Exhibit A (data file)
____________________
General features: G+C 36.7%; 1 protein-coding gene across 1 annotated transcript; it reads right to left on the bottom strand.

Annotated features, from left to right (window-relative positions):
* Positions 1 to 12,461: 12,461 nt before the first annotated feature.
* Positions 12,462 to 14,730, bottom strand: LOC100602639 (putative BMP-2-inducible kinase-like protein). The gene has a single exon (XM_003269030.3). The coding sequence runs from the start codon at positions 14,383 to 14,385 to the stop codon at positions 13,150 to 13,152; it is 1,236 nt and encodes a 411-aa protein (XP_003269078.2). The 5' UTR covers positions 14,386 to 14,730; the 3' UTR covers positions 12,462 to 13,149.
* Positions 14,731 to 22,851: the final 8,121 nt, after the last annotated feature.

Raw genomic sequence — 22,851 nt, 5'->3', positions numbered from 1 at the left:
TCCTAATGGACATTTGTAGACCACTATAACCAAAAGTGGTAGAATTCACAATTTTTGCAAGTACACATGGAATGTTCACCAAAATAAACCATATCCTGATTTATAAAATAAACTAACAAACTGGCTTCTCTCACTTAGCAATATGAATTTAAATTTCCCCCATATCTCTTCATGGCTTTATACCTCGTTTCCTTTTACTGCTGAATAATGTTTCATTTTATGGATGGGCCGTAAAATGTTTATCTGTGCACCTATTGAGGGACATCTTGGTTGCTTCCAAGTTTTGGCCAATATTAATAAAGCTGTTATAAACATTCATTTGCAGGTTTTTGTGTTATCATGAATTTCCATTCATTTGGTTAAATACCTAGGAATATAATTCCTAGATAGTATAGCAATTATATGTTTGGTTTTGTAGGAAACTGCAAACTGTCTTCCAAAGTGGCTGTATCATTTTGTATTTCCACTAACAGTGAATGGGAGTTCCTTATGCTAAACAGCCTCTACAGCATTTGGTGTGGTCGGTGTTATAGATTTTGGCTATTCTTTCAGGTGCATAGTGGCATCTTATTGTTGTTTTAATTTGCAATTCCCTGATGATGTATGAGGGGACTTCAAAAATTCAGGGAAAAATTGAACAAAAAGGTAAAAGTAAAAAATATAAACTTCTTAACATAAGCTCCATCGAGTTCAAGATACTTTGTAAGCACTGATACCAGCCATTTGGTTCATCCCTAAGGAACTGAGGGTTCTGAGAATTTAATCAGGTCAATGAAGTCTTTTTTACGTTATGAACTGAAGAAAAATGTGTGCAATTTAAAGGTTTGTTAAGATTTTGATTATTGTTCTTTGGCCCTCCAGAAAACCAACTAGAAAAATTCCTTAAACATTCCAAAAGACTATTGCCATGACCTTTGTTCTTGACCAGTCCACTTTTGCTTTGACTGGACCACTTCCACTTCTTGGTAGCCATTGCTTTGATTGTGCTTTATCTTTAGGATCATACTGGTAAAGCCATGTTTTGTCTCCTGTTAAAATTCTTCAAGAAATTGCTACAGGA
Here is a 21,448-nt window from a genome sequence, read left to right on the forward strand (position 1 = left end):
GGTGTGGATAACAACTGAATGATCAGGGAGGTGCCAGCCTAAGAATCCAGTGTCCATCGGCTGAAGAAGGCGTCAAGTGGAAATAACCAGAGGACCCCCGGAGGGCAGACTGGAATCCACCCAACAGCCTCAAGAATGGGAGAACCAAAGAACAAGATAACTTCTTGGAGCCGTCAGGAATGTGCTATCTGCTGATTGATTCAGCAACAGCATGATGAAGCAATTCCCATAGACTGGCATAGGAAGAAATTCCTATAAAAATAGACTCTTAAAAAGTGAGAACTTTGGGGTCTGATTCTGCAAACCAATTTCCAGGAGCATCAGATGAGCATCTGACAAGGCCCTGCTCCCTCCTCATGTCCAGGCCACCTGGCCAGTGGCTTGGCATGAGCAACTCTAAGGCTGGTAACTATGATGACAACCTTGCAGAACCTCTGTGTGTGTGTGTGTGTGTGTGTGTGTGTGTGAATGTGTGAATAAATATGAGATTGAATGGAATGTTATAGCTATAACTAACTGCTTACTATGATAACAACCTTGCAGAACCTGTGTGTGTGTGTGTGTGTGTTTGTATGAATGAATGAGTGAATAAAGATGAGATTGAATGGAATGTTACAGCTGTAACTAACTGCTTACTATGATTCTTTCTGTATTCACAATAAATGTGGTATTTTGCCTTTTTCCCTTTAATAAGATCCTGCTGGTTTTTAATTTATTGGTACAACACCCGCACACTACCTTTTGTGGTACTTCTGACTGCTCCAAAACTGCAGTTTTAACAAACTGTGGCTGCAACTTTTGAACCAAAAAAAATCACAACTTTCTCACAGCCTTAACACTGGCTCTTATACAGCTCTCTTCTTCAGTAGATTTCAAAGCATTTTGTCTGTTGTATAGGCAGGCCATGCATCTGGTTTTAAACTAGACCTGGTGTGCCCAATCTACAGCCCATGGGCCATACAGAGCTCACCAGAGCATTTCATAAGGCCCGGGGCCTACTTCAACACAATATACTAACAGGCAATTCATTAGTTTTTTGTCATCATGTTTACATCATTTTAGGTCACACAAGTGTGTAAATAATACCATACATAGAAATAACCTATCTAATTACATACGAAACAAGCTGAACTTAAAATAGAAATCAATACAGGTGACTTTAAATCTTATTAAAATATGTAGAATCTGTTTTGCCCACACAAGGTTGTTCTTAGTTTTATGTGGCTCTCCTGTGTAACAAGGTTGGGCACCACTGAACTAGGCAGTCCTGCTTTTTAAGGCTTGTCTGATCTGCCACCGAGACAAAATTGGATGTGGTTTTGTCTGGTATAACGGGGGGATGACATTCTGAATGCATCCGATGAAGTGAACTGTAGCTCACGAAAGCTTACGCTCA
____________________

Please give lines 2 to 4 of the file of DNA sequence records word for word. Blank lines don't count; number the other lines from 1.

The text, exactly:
Annotated features, from left to right (window-relative positions):
* Positions 1 to 12,461: 12,461 nt before the first annotated feature.
* Positions 12,462 to 14,730, bottom strand: LOC100602639 (putative BMP-2-inducible kinase-like protein). The gene has a single exon (XM_003269030.3). The coding sequence runs from the start codon at positions 14,383 to 14,385 to the stop codon at positions 13,150 to 13,152; it is 1,236 nt and encodes a 411-aa protein (XP_003269078.2). The 5' UTR covers positions 14,386 to 14,730; the 3' UTR covers positions 12,462 to 13,149.